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2009 Growing Journal: Early Girl Tomato vs. Jetsetter Tomato

2010 Growing Journal Start Page:

- Siberian Tomato vs Stupice Tomato

- Bloody Butcher vs Gregori's Altai Tomato


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2010 Growing Journal: Siberian Tomato vs Stupice Tomato

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Siberian and Stupice

Undersized at a little over six weeks old. A lack of rain this May/April so far has prevented the rapid growth I was hoping for that we got last year. Nothing is better for fast growth than plenty of natural rainwater and sunshine. Note the leaves on the Stupice at right, this is a potato leaf tomato. The good news is we are expecting rain the next 3-5 days and that should promote some good growth. Above: Siberian on left, Stupice on right.

Update: June 1st:

What a difference 3 weeks makes! Strong rains balanced by lots of Sunshine have propelled growth from what you see above, to what you see below in just 3 weeks. Both the Siberian tomato plant on the left and the Stupice tomato on the right have small tomatoes emerging already. I fertilized June 1st, approx 1 month after transplanting. I have tried not to water them too much as the rain has done a lot of that for me, but soon, I will be forced to water every day, or every other day. I will be keeping track of the moisture in the soil with a moisture meter. I will also soon be adding rock mulch to the top of the soil to keep the temperatures cool in this hot 6b climate zone in the Tulsa area. All images open larger in new window.

Siberian tomato plant on the left, Stupice tomato plant on the right.

Young Siberian Tomatoes Young Stupice tomatoes

Young Siberian tomatoes, and young Stupice tomatoes.

Update: July 2, 2010

Siberian and Stupice tomatoes started coming ripe around the first of July, both around the same time. No clear winner. Production seems fairly well with the Siberian producing more and the Stupice producing slightly bigger fruit. Even so, the fruit on the Siberian is smaller than expected, only about 1.5 inches in diameter.

The humidity has been horrible this year but there have been more than adequate rains for this time of summer. The heat index has been well above 100 for many days. Both plants are tolerating the heat very well, which is great considering they are traditionally for colder climates.

The Siberian plant is really short and I imagine that a micro farm could grow lots of them, if there was a market for smaller tomatoes.

Watering & Care: Watering once a day, usually in the evening, when it hasn't rained or isn't expected to rain that day. Watering at the base of the plant, until the water starts to fill the container and is running out the holes in the bottom.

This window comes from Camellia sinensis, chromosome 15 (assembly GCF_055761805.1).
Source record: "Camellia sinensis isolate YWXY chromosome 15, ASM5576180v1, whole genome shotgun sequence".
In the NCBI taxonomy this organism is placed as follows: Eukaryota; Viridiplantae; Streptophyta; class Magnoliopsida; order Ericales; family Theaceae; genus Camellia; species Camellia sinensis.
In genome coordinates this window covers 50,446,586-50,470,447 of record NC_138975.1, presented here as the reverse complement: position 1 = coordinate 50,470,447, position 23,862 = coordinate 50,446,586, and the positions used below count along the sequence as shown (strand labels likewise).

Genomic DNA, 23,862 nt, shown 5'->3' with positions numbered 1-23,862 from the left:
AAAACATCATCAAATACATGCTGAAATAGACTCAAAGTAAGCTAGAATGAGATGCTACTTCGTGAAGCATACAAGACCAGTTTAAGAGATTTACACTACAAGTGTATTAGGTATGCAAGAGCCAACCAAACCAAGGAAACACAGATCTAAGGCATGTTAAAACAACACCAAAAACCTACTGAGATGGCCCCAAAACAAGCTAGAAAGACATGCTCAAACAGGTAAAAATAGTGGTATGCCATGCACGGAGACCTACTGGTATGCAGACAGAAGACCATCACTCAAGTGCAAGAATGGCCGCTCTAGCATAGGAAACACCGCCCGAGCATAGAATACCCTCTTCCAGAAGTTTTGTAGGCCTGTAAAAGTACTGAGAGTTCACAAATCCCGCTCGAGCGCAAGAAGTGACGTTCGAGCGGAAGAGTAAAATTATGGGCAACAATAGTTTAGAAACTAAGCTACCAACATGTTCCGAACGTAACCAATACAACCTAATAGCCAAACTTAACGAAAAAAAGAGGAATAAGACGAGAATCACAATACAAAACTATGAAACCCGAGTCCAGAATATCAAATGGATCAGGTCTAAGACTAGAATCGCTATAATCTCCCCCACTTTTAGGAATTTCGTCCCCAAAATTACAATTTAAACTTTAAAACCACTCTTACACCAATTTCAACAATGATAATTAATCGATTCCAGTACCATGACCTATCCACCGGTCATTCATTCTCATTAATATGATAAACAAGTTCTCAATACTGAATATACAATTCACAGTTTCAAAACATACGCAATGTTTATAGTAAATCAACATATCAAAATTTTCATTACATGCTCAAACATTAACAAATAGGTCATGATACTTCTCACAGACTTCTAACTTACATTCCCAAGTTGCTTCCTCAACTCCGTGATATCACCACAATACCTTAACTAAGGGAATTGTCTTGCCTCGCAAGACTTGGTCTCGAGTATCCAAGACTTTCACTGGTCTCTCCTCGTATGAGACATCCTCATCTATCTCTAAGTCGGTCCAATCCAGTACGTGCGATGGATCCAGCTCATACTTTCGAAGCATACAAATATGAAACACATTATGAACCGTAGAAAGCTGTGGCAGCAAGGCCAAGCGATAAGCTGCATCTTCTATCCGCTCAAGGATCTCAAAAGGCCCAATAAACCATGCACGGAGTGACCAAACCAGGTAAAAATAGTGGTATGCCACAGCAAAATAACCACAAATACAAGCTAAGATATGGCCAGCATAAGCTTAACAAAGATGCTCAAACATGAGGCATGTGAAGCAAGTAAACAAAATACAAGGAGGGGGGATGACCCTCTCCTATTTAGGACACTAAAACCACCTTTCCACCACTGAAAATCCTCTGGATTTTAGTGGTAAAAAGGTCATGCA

Left, Siberian Tomato plant. Right, Stupice Tomato plant. Images open larger in new window.

Update: July 18th

The Siberian tomato is producing more fruit. Both are standing up to a summer with a very high heat index. (temp plus humidity). Watering once a day unless it rains.

Taste Test: According to my wife, who enjoys fresh tomatoes about as much as I like making/eating tomato sauce, the Siberian has a superior flavor over the Stupice. She describes the Siberian as having a mild, subtle flavor that is a little bit sweet whereas the Stupice is very strong and acidic.

Her parents arrive from Romania next week and I'll be offering up both tomatoes to them for a taste test as well. So far this year.

Not much else to report.

Right, Siberian. Left, Stupice. Images open larger in new window.

Update August 10th, 2010

As many of you already know, this summer was one of the hottest on record. In this part of Oklahoma, I remember reading/hearing that it was the 2nd hottest summer on record in 100 years. To characterize it better, the temperatures stayed above 100 for more than 2 months with only a handful of days where it was below 100. Furthermore, the heat index was regularly, most days, above 105.

It was pure hell on earth and I am glad it's almost over.

As for tomato gardening, it was almost a pure waste. The first crop of early tomatoes came in nice and strong, but there was no second crop. The Siberian's and Stupice were more productive in the heat than the Bloody Butcher and Gregori's Altai, but eventually they succumbed to the horribly high temperatures as well and tomato production was practically non-existent across the board.

Because of this, I have very little to report. Although it's difficult to compare last year to this year, (last year was hot too, but nothing like this Summer), it's my opinion that my overall tomato crop of early season tomatoes was better last year with the hybrid's Early Girl and Jetsetter, than it was with the heirloom varities this year. I think hybrid's often get an undeserved bad wrap since it is generally believed their seeds cannot be saved. However, hybrids do serve a valuable purpose in the traits that are selectively bred into them, which help the gardener have a more productive growing season. Heat tolerance, fast growth, higher productivity, taste, - hybrids with these traits bred into them can often mean the difference between canning 10 quarts, and 40 quarts of tomatoes.

Despite laying a rock mulch on top of the soil the temperatures have been too much for the Siberian and Stupice this year.

Update: September 1st.

The rest of August we were still plagued with extremely high temperatures and I am calling the season over with for the early tomato varities. Next year, I'll be reporting on some heat tolerant hybrid varities such as the Spitfire, Sun Leaper, Sunmaster, Solar Set, Solar Fire and Heatwave. I will also include and report on some other early season tomatoes, as yet to be decided.

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